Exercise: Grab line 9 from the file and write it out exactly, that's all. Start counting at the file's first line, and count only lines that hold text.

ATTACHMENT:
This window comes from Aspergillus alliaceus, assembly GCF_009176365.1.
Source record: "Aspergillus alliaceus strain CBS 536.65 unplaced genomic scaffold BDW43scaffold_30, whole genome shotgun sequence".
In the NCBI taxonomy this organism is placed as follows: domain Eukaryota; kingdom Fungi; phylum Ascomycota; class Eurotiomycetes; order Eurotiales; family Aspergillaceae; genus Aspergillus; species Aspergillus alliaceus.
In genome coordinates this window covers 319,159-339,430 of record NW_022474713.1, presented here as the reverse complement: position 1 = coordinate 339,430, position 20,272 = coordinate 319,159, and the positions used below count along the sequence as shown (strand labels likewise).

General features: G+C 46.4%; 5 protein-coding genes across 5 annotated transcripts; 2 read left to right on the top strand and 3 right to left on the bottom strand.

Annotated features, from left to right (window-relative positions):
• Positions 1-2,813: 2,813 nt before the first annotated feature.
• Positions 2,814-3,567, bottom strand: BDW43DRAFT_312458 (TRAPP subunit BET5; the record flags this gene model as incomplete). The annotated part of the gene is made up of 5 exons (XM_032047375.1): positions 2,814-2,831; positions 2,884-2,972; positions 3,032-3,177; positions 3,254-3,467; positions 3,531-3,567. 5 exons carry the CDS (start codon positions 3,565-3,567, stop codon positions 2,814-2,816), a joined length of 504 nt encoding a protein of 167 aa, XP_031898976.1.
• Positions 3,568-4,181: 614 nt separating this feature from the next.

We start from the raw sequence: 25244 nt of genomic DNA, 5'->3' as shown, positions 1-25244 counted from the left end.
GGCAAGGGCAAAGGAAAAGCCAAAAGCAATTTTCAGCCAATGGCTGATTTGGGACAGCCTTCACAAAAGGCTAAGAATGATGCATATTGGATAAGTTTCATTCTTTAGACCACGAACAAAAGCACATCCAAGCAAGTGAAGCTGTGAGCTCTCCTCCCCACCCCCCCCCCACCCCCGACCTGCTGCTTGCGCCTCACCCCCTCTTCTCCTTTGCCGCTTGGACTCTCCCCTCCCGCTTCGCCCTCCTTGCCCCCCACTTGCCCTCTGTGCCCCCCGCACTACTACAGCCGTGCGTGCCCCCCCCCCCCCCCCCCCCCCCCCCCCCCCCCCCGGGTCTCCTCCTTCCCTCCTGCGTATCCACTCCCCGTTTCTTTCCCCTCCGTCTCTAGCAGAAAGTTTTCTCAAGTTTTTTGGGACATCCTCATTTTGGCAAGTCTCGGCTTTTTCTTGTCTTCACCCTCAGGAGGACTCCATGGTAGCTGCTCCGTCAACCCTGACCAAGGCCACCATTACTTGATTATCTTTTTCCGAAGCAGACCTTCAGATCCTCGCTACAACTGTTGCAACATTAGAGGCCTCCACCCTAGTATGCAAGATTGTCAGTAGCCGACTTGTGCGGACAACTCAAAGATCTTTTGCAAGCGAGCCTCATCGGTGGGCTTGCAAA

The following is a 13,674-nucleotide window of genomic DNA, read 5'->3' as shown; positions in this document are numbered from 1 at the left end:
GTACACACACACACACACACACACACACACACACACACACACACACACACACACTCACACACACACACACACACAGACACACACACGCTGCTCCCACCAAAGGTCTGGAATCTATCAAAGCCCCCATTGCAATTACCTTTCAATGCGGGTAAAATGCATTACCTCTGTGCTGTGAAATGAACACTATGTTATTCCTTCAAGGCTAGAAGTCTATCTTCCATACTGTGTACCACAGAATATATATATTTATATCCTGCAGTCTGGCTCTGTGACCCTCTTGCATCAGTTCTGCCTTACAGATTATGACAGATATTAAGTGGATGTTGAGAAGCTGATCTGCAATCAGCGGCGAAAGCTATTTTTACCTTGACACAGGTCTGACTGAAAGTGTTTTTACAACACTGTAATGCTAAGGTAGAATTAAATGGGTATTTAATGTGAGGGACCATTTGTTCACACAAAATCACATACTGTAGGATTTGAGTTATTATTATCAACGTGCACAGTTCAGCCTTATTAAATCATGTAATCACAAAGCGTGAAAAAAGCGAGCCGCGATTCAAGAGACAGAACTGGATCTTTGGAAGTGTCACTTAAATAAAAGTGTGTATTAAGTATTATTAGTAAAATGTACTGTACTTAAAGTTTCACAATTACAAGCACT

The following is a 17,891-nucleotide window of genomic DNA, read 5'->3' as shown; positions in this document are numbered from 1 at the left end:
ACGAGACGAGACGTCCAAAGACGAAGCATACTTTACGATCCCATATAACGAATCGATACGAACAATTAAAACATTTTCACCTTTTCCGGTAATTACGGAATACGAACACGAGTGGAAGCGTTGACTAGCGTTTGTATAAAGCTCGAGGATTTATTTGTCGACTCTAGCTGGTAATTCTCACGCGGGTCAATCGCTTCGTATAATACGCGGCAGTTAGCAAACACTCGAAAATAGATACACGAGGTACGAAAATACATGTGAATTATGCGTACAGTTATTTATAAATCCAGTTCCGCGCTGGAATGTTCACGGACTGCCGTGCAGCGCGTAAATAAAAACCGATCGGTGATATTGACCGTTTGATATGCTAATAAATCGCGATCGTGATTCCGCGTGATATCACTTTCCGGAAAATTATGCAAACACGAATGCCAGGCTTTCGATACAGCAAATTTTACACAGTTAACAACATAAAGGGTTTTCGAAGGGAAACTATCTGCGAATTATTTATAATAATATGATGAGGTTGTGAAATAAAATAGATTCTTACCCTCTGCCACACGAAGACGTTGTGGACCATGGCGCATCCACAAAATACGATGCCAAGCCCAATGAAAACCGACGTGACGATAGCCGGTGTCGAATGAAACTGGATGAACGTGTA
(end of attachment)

• Positions 3,568-4,181: 614 nt separating this feature from the next.